Tuesday, December 27, 2011

SHOT IN TEXAS: TV replaces films as local moneymaker

After a 12-year run--the last six in The Dallas Morning News, but previously for both The Austin Chronicle and Austin American-Statesman--this is my final Texas film industry column. I'll still be blogging, but I want to spend more time concentrating on fiction writing and other projects.--Joe

Special to The Dallas Morning News

Janis Burklund was in full action mode last week. Khloe Kardashian had, without notice, posted online that she was organizing a toy drive for the Children’s Hospital of Dallas, and Burklund’s Dallas Film Commission office was suddenly besieged with phone calls.

It’s a clear sign of the present and likely future of the Dallas film scene: television rules and reality TV buzzes. Feature films? Not so much.

Lamar Odom’s trade from the Los Angeles Lakers to the Dallas Mavericks brought his Kardashian wife and reality show Khloe & Lamar to town. More than 2,000 people crowded Dallas City Hall to donate toys after her web shout-out.

Meanwhile TNT’s Dallas is bringing some old-school attention to the city with its 10-episode shoot—production is on hiatus until 2012 with three episodes to go.

Burklund’s three-person office can’t afford a proper media tracking service these days, but it only takes a quick web search to see interest in the show that doesn’t air until June.

“It’s been ongoing for about a year with constant news and publicity about the show,” she said. “There’s lot of interest overseas.”

The Dallas Film Commission tracks its fiscal year from September to September, and Burklund is just now getting solid numbers for the last year and slightly more of both plusses and minuses: network television series shoots came and as quickly went with the quick cancellations/non-renewals of Lone Star, The Good Guys and Chase.

The controversial Dallas-set show originally known as Good Christian Bitches, later as Good Christian Belles and most commonly as GCB produced a pilot in North Texas but then retreated to Los Angeles for the series shoot.

“When all three shows didn’t stick, we had to wait for new ones to create again,” Burklund said. “We had to go through another cycle, and luckily Dallas was already in the cycle.”

The commission tracked 292 projects in its last fiscal year, including $73.6 million in direct spends on television and film, plus another $26.3 million in videogame projects. The way that money reverberates around the economy leads to an estimated almost $230 million economic impact.

“It was a good year,” Burklund said. “It was well above the last six or seven years.”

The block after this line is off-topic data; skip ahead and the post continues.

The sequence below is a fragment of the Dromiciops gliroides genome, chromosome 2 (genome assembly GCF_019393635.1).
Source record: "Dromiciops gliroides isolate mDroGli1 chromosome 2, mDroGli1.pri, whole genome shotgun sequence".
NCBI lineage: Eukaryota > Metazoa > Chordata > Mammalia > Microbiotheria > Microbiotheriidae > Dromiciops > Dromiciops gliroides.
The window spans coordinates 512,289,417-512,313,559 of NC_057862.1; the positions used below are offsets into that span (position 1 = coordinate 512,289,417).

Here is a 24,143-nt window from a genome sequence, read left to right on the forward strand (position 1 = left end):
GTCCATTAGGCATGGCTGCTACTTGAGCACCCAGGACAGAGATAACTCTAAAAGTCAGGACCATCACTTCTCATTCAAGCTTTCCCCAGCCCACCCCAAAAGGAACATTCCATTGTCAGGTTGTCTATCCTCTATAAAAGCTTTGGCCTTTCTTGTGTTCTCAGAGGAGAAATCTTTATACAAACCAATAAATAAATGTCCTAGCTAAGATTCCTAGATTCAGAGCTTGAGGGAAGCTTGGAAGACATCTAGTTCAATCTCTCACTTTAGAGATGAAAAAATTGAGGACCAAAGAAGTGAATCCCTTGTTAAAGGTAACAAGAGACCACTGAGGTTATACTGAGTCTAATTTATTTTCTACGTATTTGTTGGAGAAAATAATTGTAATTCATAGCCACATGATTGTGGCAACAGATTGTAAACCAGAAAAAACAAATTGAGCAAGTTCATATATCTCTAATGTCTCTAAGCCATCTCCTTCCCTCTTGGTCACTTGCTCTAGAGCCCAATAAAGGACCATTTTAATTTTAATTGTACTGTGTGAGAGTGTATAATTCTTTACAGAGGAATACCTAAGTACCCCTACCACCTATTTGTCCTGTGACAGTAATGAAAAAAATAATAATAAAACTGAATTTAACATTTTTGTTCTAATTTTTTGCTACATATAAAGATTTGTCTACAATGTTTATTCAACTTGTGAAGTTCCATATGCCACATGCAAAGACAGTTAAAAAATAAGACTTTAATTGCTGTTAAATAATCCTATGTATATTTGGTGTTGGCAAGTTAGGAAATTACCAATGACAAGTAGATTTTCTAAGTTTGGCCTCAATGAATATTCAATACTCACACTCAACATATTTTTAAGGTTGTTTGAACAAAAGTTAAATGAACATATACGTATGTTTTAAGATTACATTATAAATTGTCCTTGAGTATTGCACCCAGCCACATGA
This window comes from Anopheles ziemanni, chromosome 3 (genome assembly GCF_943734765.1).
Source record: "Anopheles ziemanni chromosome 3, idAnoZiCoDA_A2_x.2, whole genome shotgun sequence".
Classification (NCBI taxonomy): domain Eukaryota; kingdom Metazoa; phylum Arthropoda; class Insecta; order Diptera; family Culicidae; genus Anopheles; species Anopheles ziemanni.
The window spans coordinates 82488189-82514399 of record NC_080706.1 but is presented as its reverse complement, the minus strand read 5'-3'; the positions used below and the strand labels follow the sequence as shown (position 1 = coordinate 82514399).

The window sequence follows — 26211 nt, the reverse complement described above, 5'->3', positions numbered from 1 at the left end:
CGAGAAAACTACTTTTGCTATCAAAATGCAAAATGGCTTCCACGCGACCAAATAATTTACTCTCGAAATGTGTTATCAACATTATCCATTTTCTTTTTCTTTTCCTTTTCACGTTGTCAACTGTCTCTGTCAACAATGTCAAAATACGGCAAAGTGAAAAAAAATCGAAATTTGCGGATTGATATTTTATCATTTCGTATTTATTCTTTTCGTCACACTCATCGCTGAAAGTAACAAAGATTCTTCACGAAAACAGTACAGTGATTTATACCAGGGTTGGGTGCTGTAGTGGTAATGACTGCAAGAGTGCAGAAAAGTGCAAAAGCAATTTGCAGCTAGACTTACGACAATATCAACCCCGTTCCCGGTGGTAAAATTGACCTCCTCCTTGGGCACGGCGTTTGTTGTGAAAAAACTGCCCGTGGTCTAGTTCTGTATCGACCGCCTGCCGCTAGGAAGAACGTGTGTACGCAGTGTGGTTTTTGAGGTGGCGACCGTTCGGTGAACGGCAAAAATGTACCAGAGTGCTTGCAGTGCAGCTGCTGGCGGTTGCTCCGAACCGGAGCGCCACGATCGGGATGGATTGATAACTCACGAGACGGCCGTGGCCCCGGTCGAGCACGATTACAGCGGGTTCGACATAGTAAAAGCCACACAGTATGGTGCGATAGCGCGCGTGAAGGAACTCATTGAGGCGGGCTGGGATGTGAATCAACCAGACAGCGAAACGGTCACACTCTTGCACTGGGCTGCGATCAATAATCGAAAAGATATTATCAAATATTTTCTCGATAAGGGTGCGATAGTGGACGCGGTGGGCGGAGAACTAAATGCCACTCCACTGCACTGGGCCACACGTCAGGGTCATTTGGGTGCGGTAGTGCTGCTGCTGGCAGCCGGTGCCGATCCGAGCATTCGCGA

But feature films continue to be a no-show both in North Texas and the state as a whole. Texas film incentives haven’t slowed the flow of projects to states like New Mexico and Louisiana that offer a lot more.

“Our incentives program works best for television,” Burklund said. “Television understands in a different way about having the good crew base, good talent base, diverse locations and easy access through DFW (International Airport). They may be here for years, so they have to think, ‘If all incentives went away today, where would we want to be?’ ”

Feature filmmaking in Texas has thus turned into a mix of low-budget independents and higher-profile projects by primarily Austin-based Texas auteurs like Robert Rodriguez, Richard Linklater and to a lesser extent Mike Judge and Tim McCanlies.

Perhaps add to that list reclusive Austin resident Terrence Malick, who is quickly losing his rep for waiting a decade or more between projects. He shot likely Oscar nominee The Tree of Life largely in Smithville (and partly in Dallas) in 2008 and took three years to release it, but actually shot another as-yet-untitled film starring Ben Affleck in Oklahoma in 2010.

Now Malick has publicly announced two more upcoming projects: Lawless and Knight of Cups. In September he shot scenes with Christian Bale during the Austin City Limits Music Festival, and followed that in November filming Ryan Gosling and Rooney Mara at Austin’s Fun Fun Fun Fest. The shots have been reported to be for Lawless, but Malick never releases plot details or future filming plans if he can help it.


Jette said...

Best of luck with the fiction projects, but I will miss your coverage of Texas film, which has always been informative and helpful to me.

Joe M. O'Connell said...

Thanks, Jette! You're doing a great job yourself with the hottest Austin film site around (and, yes, I know that other one...).